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Houston Breakthrough, October 1980
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Houston Breakthrough, October 1980 - Page 12. October 1980. Special Collections, University of Houston Libraries. University of Houston Digital Library. Web. May 6, 2021. https://digital.lib.uh.edu/collection/feminist/item/1588/show/1573.

Disclaimer: This is a general citation for reference purposes. Please consult the most recent edition of your style manual for the proper formatting of the type of source you are citing. If the date given in the citation does not match the date on the digital item, use the more accurate date below the digital item.

(October 1980). Houston Breakthrough, October 1980 - Page 12. Houston and Texas Feminist and Lesbian Newsletters. Special Collections, University of Houston Libraries. Retrieved from https://digital.lib.uh.edu/collection/feminist/item/1588/show/1573

Disclaimer: This is a general citation for reference purposes. Please consult the most recent edition of your style manual for the proper formatting of the type of source you are citing. If the date given in the citation does not match the date on the digital item, use the more accurate date below the digital item.

Houston Breakthrough, October 1980 - Page 12, October 1980, Houston and Texas Feminist and Lesbian Newsletters, Special Collections, University of Houston Libraries, accessed May 6, 2021, https://digital.lib.uh.edu/collection/feminist/item/1588/show/1573.

Disclaimer: This is a general citation for reference purposes. Please consult the most recent edition of your style manual for the proper formatting of the type of source you are citing. If the date given in the citation does not match the date on the digital item, use the more accurate date below the digital item.

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Title Houston Breakthrough, October 1980
Publisher Breakthrough Publishing Co.
Date October 1980
Subject.Topical (LCSH)
  • Women
  • Periodicals
  • Feminism--United States--Periodicals
  • Newsletters
Subject.Geographic (TGN)
  • Houston, Texas
Genre (AAT)
  • periodicals
Language English
Type (DCMI)
  • Text
  • Image
Original Item Location HQ1101 .B74
Original Item URL http://library.uh.edu/record=b2332724~S11
Digital Collection Houston and Texas Feminist and Lesbian Newsletters
Digital Collection URL http://digital.lib.uh.edu/collection/feminist
Repository Special Collections, University of Houston Libraries
Repository URL http://info.lib.uh.edu/about/campus-libraries-collections/special-collections
Use and Reproduction Educational use only, no other permissions given. Copyright to this resource is held by the content creator, author, artist or other entity, and is provided here for educational purposes only. It may not be reproduced or distributed in any format without written permission of the copyright owner. For more information please see UH Digital Library Fair Use policy on the UH Digital Library About page.
File Name index.cpd
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Title Page 12
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  • image/jpeg
File Name femin_201109_564j.jpg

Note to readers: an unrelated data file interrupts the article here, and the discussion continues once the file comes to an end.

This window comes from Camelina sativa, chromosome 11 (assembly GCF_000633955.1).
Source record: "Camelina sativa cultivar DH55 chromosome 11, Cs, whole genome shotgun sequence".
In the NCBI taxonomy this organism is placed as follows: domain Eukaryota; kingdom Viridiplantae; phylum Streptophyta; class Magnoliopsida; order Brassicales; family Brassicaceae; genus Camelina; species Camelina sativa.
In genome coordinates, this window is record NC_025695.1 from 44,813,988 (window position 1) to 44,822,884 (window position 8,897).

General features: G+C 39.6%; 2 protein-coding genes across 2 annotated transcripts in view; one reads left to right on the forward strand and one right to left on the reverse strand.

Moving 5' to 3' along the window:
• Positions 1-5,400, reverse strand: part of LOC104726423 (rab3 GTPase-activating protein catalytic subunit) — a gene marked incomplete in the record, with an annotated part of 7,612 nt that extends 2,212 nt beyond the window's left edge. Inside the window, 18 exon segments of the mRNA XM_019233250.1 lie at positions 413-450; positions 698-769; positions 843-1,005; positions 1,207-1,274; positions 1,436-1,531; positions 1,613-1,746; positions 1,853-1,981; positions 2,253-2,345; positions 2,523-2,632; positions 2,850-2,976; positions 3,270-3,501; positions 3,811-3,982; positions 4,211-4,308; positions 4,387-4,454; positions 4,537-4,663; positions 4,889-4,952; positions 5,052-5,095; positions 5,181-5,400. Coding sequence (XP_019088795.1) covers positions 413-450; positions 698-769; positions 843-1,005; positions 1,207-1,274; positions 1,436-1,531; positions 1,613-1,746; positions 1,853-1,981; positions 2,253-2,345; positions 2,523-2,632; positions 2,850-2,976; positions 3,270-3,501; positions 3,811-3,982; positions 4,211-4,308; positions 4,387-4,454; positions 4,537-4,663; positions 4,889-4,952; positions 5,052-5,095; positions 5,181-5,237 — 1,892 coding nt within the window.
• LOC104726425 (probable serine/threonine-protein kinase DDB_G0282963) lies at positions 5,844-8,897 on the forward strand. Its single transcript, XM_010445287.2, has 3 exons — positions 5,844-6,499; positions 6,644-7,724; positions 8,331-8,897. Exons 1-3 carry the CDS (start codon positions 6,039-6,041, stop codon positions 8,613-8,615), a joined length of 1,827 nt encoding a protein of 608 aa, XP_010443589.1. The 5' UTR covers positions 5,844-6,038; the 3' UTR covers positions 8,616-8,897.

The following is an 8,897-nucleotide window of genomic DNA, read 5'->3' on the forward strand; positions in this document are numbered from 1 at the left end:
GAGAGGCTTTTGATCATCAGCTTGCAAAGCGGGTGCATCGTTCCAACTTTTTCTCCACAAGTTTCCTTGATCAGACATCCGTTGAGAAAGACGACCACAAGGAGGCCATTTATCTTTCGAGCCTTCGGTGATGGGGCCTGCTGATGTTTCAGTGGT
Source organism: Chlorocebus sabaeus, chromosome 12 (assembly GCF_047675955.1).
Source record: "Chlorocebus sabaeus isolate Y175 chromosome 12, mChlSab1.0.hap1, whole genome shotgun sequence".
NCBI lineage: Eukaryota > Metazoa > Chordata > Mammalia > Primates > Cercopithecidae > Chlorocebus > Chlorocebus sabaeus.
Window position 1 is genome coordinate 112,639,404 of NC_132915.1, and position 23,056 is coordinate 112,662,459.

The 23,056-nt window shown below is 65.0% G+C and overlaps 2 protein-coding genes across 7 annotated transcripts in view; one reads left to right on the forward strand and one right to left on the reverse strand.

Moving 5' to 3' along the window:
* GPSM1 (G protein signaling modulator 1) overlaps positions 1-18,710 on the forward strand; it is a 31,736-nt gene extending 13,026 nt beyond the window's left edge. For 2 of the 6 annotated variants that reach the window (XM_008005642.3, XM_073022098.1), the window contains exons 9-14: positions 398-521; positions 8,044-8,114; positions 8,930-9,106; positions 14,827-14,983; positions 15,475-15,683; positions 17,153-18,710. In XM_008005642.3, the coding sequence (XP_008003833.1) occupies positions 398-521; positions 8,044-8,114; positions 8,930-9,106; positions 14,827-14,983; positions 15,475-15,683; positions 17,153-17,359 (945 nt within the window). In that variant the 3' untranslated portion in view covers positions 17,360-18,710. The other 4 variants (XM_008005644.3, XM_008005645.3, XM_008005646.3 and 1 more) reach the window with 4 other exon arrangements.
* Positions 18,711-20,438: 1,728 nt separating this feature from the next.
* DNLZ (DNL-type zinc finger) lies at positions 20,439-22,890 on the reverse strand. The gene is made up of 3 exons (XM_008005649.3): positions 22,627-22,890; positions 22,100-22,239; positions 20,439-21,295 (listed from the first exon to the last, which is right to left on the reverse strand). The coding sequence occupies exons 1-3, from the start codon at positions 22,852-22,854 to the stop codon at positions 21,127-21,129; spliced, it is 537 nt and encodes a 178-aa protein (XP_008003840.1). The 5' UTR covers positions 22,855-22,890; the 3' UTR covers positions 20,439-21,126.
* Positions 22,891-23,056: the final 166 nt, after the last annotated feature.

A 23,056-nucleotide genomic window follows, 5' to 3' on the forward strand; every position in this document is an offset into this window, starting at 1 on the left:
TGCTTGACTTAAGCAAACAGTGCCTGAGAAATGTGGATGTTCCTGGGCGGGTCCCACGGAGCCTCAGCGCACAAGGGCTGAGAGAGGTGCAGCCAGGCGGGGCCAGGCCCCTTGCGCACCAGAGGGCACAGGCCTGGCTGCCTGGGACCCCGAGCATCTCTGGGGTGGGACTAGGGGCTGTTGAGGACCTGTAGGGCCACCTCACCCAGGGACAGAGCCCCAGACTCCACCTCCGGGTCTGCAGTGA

Transcript LITTLE THEATERS Here's the theater, here's the jokes, open the doors, where are the folks? -BY MORRIS EDELSON- More productions, more modern productions, and more premieres are in the immediate future for Houston's unconventional theatre groups. Some of them float like butterflies, others sting like bees, but all of them intend to gain a larger audience in the 1980-81 season not only for themselves, but for all lively arts. The problems for theater and especially small-stage production in Houston arise from the make-up of the city—its physical arrangement and its population, both segmented and open to random bombardment from business en terprise and business-related problems. Not only is zoning absent in the town, but so is any predominant orderliness and community of the mind. According to sociologist Ann Gordon Marketti, Houston "is a lot of little galaxies running away from each other. Equinox Theater's executive director Jody Olbrych is optimistic about modern theater in Houston Although it's large, there is little concentration of talent. The most concentrated thing in the city is money, which flows into institutions that support the beauty of money, the Tightness of money, and the interestingness of people who have money." Her hypothesis explains why Houston ranks somewhere below Cincinnati, Ohio in its support of the arts. "The Big Money sees no need for anything aside from professional athletics and corporation/Hollywood culture," according to Leonard T. Wagner, artistic director of Chocolate Bayou Theater. He says the problem in Houston is to create a climate for all the arts—the good thing in this sometimes hopeless endeavor is that arts organizations, especially the small ones, share a conspirators' bond. "We're not in competition with each other," says Wagner. "We want our houses to grow as well as all the other alternate theaters. But there is only small support. Compare Houston's Equinox, Chocolate Bayou, Main Street and Stages theaters and the few others to 150 small theaters in San Francisco, 20-25 in Chicago, 14 or 15 in Minneapolis." Ann Arbor, Michigan, population 100,000, sustains as much theater as Houston, population 2.2 million; more than 30 other cities in the country exceed Houston's play-going public, according to a National Endowment for the Arts survey, and the growth in the Houston audience at the smaller theaters has been very slight in the past five years. Limited Boom However, some of the little theaters are doing quite well by their own measurement. Anthony Mercado, theater dir- 12 HOUSTON BREAKTHROUGH